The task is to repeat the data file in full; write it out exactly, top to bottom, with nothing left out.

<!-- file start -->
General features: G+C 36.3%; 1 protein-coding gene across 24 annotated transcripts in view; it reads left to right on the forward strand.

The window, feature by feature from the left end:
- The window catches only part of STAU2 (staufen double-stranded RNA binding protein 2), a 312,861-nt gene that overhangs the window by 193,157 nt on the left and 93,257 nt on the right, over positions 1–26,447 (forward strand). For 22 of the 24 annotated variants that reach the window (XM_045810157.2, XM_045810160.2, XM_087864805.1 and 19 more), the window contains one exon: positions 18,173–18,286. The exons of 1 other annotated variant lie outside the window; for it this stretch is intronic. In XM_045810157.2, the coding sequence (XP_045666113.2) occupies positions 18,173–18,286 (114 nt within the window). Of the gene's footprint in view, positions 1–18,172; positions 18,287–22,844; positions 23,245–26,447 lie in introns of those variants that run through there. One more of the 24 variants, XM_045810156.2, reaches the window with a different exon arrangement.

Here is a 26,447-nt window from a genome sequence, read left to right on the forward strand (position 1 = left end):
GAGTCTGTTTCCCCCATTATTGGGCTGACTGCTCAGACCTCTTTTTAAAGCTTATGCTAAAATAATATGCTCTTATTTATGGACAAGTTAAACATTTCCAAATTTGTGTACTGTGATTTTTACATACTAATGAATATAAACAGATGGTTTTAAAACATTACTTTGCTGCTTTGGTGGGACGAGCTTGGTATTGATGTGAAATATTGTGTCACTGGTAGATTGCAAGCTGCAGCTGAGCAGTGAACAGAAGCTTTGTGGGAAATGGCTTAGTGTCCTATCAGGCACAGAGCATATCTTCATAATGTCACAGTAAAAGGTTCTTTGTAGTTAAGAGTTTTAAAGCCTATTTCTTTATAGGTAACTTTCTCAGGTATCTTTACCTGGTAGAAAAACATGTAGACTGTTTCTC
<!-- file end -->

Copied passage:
General features: G+C 36.3%; 1 protein-coding gene across 24 annotated transcripts in view; it reads left to right on the forward strand.

The window, feature by feature from the left end:
- The window catches only part of STAU2 (staufen double-stranded RNA binding protein 2), a 312,861-nt gene that overhangs the window by 193,157 nt on the left and 93,257 nt on the right, over positions 1–26,447 (forward strand). For 22 of the 24 annotated variants that reach the window (XM_045810157.2, XM_045810160.2, XM_087864805.1 and 19 more), the window contains one exon: positions 18,173–18,286. The exons of 1 other annotated variant lie outside the window; for it this stretch is intronic. In XM_045810157.2, the coding sequence (XP_045666113.2) occupies positions 18,173–18,286 (114 nt within the window). Of the gene's footprint in view, positions 1–18,172; positions 18,287–22,844; positions 23,245–26,447 lie in introns of those variants that run through there. One more of the 24 variants, XM_045810156.2, reaches the window with a different exon arrangement.

Here is a 26,447-nt window from a genome sequence, read left to right on the forward strand (position 1 = left end):
GAGTCTGTTTCCCCCATTATTGGGCTGACTGCTCAGACCTCTTTTTAAAGCTTATGCTAAAATAATATGCTCTTATTTATGGACAAGTTAAACATTTCCAAATTTGTGTACTGTGATTTTTACATACTAATGAATATAAACAGATGGTTTTAAAACATTACTTTGCTGCTTTGGTGGGACGAGCTTGGTATTGATGTGAAATATTGTGTCACTGGTAGATTGCAAGCTGCAGCTGAGCAGTGAACAGAAGCTTTGTGGGAAATGGCTTAGTGTCCTATCAGGCACAGAGCATATCTTCATAATGTCACAGTAAAAGGTTCTTTGTAGTTAAGAGTTTTAAAGCCTATTTCTTTATAGGTAACTTTCTCAGGTATCTTTACCTGGTAGAAAAACATGTAGACTGTTTCTC